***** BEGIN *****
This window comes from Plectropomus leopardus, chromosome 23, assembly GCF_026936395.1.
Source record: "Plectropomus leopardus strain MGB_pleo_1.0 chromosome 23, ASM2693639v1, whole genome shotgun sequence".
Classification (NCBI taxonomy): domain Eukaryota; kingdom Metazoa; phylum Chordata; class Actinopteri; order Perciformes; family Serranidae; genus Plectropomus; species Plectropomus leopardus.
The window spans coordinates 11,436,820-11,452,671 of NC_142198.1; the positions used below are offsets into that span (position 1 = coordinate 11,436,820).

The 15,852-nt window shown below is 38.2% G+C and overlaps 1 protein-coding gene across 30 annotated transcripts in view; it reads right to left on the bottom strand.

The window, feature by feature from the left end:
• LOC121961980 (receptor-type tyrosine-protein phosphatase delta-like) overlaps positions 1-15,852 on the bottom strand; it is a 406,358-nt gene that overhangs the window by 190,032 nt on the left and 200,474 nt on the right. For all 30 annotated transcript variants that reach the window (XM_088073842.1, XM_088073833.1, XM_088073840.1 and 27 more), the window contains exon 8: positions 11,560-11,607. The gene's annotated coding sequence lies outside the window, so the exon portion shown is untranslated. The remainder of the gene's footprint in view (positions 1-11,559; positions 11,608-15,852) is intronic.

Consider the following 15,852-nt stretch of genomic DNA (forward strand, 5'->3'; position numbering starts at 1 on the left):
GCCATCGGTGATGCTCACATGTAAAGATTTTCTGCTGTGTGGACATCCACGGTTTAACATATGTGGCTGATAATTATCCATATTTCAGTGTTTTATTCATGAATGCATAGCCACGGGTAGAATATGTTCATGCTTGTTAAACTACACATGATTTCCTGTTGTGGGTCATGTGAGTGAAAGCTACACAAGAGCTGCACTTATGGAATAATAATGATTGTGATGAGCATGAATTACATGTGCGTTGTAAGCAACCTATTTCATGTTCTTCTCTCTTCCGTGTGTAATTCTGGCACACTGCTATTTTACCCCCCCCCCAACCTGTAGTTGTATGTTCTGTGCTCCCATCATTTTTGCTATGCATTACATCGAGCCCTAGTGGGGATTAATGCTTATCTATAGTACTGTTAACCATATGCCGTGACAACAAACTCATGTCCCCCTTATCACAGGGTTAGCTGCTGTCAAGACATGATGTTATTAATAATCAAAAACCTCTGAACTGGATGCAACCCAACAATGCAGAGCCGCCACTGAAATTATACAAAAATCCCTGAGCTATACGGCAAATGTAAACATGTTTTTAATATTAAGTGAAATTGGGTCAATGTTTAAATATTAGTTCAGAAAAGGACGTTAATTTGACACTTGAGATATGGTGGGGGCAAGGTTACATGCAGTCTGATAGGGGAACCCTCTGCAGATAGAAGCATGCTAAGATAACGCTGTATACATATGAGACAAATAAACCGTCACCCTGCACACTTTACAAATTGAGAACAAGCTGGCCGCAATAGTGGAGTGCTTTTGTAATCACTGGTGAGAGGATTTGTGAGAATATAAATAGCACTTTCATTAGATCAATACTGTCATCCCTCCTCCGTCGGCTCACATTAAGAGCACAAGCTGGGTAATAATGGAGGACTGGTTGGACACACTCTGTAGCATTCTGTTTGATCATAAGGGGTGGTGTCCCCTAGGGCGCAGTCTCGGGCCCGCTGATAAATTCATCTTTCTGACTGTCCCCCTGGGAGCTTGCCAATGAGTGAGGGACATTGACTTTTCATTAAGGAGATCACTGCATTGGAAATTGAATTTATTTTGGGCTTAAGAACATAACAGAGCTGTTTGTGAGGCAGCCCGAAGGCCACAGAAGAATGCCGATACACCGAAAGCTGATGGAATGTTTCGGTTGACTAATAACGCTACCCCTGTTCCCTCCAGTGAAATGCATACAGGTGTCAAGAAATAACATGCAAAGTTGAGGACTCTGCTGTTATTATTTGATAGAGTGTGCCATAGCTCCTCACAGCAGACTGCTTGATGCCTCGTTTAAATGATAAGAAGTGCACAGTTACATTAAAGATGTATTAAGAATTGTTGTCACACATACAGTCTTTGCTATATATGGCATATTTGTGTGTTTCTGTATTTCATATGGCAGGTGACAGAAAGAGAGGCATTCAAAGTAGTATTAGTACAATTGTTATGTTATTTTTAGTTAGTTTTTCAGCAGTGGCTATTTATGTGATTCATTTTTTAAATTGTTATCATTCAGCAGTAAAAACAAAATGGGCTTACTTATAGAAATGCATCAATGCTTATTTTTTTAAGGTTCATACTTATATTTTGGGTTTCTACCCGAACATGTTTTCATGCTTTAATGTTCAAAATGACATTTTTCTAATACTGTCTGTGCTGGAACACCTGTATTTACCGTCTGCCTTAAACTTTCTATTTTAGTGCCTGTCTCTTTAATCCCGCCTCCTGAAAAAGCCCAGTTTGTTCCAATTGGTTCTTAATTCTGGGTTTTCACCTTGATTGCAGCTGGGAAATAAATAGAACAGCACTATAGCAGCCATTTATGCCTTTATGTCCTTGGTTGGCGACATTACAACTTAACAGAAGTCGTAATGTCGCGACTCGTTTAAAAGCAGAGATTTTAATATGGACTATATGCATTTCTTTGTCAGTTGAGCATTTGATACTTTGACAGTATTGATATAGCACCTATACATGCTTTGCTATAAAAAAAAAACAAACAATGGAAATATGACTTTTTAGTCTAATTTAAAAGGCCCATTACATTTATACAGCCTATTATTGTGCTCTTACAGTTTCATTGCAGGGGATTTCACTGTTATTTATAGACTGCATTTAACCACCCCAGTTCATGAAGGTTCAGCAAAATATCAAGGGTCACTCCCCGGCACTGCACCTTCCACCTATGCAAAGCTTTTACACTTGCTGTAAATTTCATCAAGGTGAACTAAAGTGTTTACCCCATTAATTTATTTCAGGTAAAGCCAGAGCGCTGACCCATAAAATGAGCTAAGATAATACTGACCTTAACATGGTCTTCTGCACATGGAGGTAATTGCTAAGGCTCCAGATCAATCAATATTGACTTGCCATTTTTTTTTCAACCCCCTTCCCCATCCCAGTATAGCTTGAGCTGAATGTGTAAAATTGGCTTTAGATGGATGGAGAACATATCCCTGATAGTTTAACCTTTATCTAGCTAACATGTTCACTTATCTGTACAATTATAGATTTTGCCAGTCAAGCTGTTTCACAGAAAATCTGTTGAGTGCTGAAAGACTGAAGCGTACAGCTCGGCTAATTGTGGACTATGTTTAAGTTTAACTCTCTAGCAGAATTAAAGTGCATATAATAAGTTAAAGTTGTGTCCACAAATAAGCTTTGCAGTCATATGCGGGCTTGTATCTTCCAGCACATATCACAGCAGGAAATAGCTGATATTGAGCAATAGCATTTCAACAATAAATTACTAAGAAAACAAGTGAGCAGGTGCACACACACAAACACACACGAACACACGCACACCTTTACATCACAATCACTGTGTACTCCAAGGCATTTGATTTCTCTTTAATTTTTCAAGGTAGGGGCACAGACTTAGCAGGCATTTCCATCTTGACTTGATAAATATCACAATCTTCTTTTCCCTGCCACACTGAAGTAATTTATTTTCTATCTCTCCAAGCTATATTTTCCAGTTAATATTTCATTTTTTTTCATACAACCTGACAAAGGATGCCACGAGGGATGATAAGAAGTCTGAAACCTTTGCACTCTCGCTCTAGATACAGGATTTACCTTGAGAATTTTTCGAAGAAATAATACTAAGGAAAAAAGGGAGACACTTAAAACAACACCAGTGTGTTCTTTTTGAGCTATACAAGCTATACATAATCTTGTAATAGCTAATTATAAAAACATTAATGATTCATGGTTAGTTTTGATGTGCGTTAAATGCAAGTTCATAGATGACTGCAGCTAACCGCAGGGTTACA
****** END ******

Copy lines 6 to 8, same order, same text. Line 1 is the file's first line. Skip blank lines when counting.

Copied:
The window, feature by feature from the left end:
• LOC121961980 (receptor-type tyrosine-protein phosphatase delta-like) overlaps positions 1-15,852 on the bottom strand; it is a 406,358-nt gene that overhangs the window by 190,032 nt on the left and 200,474 nt on the right. For all 30 annotated transcript variants that reach the window (XM_088073842.1, XM_088073833.1, XM_088073840.1 and 27 more), the window contains exon 8: positions 11,560-11,607. The gene's annotated coding sequence lies outside the window, so the exon portion shown is untranslated. The remainder of the gene's footprint in view (positions 1-11,559; positions 11,608-15,852) is intronic.

Consider the following 15,852-nt stretch of genomic DNA (forward strand, 5'->3'; position numbering starts at 1 on the left):